He gradually begins to rant, saying he’s the only one who can take care of his mother. He criticizes Miguel for missing illness signs and Kevin for not being reliable. He mentions how Rebecca asked him not to tell his siblings about her diagnosis because Kevin’s an addict and Kate has a baby with special needs. He infers he’s mad she took for granted that he has his own problems too. He tells the therapist that therapy is pointless. He’s always known his relationships aren’t perfect, and he’s fine with any triggers or faults he has. Then he says his family would’ve fallen apart without him. (I support acknowledgment that Randall has a superiority/hero complex.) When the therapist questions his assertion, Randall boils over. He insults her and storms off.
When he gets home, he tells Beth he doesn’t want to return. But Beth says she needs him to. The break-in has affected her more than she’s shown. She’s afraid to leave her dance studio at night. She wants Annie to have an iPhone so she always knows where she is. She hasn’t slept well. But she hasn’t felt she could share her struggles with Randall because if she did, he’d crack. He needs to be stronger for himself so they can help each other. In a way, Randall has forced Beth to be for him what his mother always forced him to be for her. This is a wakeup call for Randall and he returns to therapy, more sincere.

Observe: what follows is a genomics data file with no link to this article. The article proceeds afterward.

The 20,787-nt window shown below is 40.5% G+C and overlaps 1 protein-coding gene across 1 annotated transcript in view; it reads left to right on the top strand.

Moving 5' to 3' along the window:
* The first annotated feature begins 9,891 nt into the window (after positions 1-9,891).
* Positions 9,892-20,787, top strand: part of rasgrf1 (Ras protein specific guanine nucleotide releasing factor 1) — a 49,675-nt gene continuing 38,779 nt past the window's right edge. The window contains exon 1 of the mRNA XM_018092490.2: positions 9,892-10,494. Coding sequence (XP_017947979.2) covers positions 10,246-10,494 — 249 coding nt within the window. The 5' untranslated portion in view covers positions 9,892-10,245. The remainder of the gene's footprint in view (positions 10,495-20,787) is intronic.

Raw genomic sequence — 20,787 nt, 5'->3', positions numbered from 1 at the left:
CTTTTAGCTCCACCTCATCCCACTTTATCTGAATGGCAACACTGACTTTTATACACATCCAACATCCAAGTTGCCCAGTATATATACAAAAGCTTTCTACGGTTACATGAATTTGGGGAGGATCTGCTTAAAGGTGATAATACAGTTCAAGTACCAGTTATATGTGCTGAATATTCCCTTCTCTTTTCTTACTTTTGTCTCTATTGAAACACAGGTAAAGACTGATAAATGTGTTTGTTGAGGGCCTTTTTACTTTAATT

Kevin & Rebecca & Jack
In the pre-teen era, Kevin is smug because he has two As, and Rebecca promised him $5 for every A. Randall points out the As are in Physical Education and Art, and Rebecca reads negative teacher comments, but Kevin insists a deal’s a deal. He plans on buying baseball cards. He asks his mom to take him to the store after school but she says she has too many errands. He suggests he join her and they make the store another stop. She reluctantly agrees.
Adult Kevin shows up at his mother’s gunning to draw out a confession about her health. She picks up on this, admits it, and apologizes, at which point Kevin softens and hugs her. He asks to join her and Miguel in their plans to go to an old school record store that day. Miguel sweetly suggests Kevin and Rebecca go.
At the store, Rebecca wistfully listens to a Joni Mitchell record. She talks about her love of records and that album, “Clouds,” and Kevin teases her (with a slightly misplaced but still comical OK Boomer crack). She compares her love of records to his childhood baseball card obsession. Then Rebecca starts telling him about when she and Jack were in L.A. and tried unsuccessfully to find Joni Mitchell’s old house. Kevin suggests completing the mission. He gets the address from Siri. (This episode is big on generational divide gags — Rebecca was mystified by Siri. It’s weird pretending Mandy Moore’s too old to for Siri, but okay.)